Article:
Pilot Law

Judges’ Remuneration: Resounding call for review


By Kayode Adeoti

It’s widely believed that judges are gods on earth. This is owing to the fact that the sit atop judgement of fellow beings. It is on the backdrop of this that they are being referenced as ‘supreme beings.’ With their frontline role, they are believed to have contributed immensely to correcting societal anomalies by reprimanding offenders through different measures, which goes a long way to serve as detterent to others. However, the question that is on many lips is, are judges’ remuneration commensurate to the tasks they shoulder? This has formed major discourse in the Kwara State judiciary.

Recall that last year, a lower cadre of the bench under the aegis of Magistrate Association of Nigeria (MAN) registered displeasure over poor working conditions. The members issued a letter to the Chief Justice of the State, Justice Sulyman Kawu threatening to down tool if government failed to address the issue of their poor remuneration, within a specified time.

However, on 15th of May, 2018, the need for a review of Judges salary was resounded. The advocacy formed the crux of discourse during the biennial memorial public lecture held in honour of late Justice J.M Adesiyun at Banquet Hall, Kwara Hotel by the guest speaker, Pro-Chancellor and Chairman of council, University of Lagos, Dr. ‘Wale Babalakin SAN and a veteran Ilorin based lawyer, Mallam Olaolu Ali SAN.

They both challenged the state government to give judges’ welfare priority for as long as they remain on the bench.

Babalakin while speaking on the topic: ‘Repositioning the Legal Profession,’ decried attitude of government towards the welfare of judges particularly in the area of remuneration.

According to him, before military intervention in the country, premium was placed on welfare of judges, saying that the non civilian regime negatively affected the judicial sector.

He recalled that during the Western Nigeria, government paid judges better than Central Bank of Nigeria (CBN) Governor.

“In 1964, the salary of a High Court Judge in Western Nigeria was £3,400 (three thousand four hundred pounds) per annum. The salary of the governor of the CBN was £2,700 (two thousand seven hundred pounds) per annum with the sort of comparatively high remuneration and reverence for judicial officers, it was very easy to attract the best minds to the Bench. But let me state that even by the standard of that era it was not that easy to achieve.

“When this salary was proposed, the then Head of Service of Western Nigeria, the most respected Simeon Adebo opposed it. He could not fathom how a member of the public service could earn more money than the Head of Service. It was a regularly debated issue between his office and that of the Attorney General, Chief Rotimi Williams, with the Premier Chief Obafemi Awolowo acting as arbiter. After a very prolonged debate a compromise was achieved and a judicial department was to be created which was not part of the civil service. This enabled the Government of Western Nigeria to treat a judge in a deservedly better way. The Ministry of Justice was also a very formidable institution.”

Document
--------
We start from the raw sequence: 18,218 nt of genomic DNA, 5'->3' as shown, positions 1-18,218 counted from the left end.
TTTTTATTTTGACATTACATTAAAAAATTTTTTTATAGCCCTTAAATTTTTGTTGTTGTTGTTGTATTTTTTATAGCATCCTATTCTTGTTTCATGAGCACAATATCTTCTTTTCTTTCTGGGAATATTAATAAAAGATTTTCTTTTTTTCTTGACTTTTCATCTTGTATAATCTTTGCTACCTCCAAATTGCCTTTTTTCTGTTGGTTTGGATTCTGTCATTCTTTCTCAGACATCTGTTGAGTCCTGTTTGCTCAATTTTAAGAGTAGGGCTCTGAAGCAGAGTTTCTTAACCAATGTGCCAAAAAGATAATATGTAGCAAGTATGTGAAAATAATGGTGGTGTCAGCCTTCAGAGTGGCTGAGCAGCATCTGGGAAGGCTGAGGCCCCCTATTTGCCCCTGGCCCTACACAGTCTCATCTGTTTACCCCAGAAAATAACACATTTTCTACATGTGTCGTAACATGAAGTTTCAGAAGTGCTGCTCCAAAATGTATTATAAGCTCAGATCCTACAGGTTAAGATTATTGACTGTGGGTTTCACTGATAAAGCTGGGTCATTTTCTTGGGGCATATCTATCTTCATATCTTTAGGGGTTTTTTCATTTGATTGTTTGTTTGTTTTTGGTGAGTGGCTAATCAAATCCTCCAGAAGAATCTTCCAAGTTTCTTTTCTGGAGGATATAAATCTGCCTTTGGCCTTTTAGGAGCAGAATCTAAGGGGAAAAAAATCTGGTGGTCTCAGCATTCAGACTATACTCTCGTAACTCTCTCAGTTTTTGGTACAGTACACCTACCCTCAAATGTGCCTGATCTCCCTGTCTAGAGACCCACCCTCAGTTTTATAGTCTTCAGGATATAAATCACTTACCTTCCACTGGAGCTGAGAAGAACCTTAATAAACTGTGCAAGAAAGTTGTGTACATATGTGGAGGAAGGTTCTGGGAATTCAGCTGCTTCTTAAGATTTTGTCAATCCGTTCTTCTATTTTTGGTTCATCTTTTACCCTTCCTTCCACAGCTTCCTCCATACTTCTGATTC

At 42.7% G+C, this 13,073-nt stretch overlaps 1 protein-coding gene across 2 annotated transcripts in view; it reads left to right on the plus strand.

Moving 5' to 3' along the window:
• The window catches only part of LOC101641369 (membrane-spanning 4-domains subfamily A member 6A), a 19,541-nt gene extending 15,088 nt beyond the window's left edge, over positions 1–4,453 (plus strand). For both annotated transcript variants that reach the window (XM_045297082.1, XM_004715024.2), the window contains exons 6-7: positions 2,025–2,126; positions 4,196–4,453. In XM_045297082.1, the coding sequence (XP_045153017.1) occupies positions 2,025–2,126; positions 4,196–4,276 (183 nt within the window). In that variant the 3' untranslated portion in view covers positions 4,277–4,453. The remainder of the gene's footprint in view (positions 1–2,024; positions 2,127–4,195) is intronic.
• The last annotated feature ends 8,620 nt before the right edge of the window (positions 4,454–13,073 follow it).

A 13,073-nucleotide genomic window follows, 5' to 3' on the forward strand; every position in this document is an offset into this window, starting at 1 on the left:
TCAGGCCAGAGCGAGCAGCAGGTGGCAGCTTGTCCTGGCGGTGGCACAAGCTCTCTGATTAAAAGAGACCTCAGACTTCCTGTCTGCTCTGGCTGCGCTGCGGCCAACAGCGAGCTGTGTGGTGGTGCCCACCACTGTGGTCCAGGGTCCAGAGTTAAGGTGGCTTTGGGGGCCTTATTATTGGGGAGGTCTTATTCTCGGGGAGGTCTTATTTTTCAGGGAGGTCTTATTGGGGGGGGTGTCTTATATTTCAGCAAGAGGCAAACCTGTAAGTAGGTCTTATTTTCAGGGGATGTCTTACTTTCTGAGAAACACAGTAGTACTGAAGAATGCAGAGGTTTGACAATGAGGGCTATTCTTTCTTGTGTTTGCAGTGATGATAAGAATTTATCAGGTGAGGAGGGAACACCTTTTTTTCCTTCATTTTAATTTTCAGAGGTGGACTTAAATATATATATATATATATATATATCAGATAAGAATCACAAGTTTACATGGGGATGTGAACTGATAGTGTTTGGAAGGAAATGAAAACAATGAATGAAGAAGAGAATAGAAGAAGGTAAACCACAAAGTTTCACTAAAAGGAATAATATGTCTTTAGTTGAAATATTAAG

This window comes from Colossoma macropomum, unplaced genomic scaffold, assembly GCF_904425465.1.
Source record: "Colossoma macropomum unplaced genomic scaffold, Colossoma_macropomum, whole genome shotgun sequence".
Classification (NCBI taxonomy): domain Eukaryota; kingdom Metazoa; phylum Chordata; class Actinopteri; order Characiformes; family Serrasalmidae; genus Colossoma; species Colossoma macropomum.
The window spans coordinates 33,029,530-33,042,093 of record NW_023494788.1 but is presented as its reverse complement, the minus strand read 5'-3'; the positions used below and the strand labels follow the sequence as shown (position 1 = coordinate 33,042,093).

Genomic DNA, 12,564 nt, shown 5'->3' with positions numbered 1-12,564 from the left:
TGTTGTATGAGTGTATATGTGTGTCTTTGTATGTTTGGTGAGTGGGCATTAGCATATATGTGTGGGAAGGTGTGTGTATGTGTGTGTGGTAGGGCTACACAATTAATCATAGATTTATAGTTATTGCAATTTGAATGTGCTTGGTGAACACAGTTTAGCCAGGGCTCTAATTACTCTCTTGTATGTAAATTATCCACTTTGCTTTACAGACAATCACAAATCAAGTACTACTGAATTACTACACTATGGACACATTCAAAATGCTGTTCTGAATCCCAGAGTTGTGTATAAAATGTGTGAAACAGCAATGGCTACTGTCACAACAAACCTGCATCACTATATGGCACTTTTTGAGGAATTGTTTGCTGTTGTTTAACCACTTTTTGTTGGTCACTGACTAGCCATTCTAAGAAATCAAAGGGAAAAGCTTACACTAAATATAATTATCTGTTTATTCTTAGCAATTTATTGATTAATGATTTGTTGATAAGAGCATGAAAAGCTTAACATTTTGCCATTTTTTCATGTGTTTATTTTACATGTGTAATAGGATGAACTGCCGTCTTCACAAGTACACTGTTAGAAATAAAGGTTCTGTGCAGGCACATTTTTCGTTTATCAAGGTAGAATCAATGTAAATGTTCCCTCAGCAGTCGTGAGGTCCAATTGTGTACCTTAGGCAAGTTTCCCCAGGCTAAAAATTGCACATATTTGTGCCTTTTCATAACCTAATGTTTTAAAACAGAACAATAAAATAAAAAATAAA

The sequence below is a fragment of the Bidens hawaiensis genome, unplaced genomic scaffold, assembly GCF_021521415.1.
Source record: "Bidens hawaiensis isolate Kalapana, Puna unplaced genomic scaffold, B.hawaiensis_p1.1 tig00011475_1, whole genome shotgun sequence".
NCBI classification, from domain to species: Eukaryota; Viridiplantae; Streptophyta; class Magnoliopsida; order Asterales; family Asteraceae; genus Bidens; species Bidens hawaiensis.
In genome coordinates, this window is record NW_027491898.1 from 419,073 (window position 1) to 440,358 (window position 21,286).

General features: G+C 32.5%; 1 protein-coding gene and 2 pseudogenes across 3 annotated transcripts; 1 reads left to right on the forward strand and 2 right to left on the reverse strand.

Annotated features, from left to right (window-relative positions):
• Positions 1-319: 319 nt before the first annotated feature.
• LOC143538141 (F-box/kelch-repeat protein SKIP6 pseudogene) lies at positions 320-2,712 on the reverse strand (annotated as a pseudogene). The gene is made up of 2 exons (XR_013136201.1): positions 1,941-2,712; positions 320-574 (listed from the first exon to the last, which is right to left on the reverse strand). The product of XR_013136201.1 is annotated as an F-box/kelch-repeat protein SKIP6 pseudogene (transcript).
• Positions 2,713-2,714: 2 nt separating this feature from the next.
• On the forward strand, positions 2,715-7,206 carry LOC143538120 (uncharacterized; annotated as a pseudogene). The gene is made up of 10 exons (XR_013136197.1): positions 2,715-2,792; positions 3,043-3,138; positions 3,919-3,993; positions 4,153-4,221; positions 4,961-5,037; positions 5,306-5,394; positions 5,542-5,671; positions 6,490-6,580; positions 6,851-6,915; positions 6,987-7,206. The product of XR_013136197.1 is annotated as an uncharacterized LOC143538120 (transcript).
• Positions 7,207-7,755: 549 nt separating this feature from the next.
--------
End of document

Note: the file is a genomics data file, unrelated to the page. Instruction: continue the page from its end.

The erudite legal practitioner maintained that members of the bench must earn good pay in order not to fall prey of corruption.

“It is wrong, unacceptable for the Chief Judge (CJ) to ask for fund from the Governor. If such is happening in Kwara State, Speaker of the House of Assembly, Ali Ahmad and the Governor Abudufatai Ahmed should do something fast about it,” he further said. In the same vein, a veteran legal icon based in Ilorin, Mallam Olaolu Ali corroborated the position of the guest speaker, adding that judges who are expected to fight corruption must be appreciated with good remuneration.

He said: “You’re paying a man peanut and he’s seating on judgement worth billions of naira. If you want to fight corruption properly, every system put in place must discourage people from being corrupt. You must pay police well, other security agencies, and the Judges because these are people who interface with others.

Furthermore, Alli condemned the process of appointing Senior Advocate of Nigeria (SAN), stressing that it does not help the legal system but congest cases in court.

He noted that for a lawyer to qualify for the most noble elevation in the legal profession, he must have handled certain number of cases at the Supreme court. “This, however, make lawyers to drag cases that would have been concluded at the appellate court to the Supreme.

“To reposition our judiciary for greater height, we need not live on blame games, if we dwell on the past pains, we will not progress on anything even in 10 years. The Legal Profession must be restructured from the start. The curriculum in the universities must place the capacity to think on the highest pedestal. The law school must become more practical than theoretical.

“Cases must go on the dates and time they are slated to go on. Courts must adjudicate on matters on the dates they are slated to go on and must not sit at the convenience of counsel. Counsel must make himself available on the dates chosen by the courts,” he explained.

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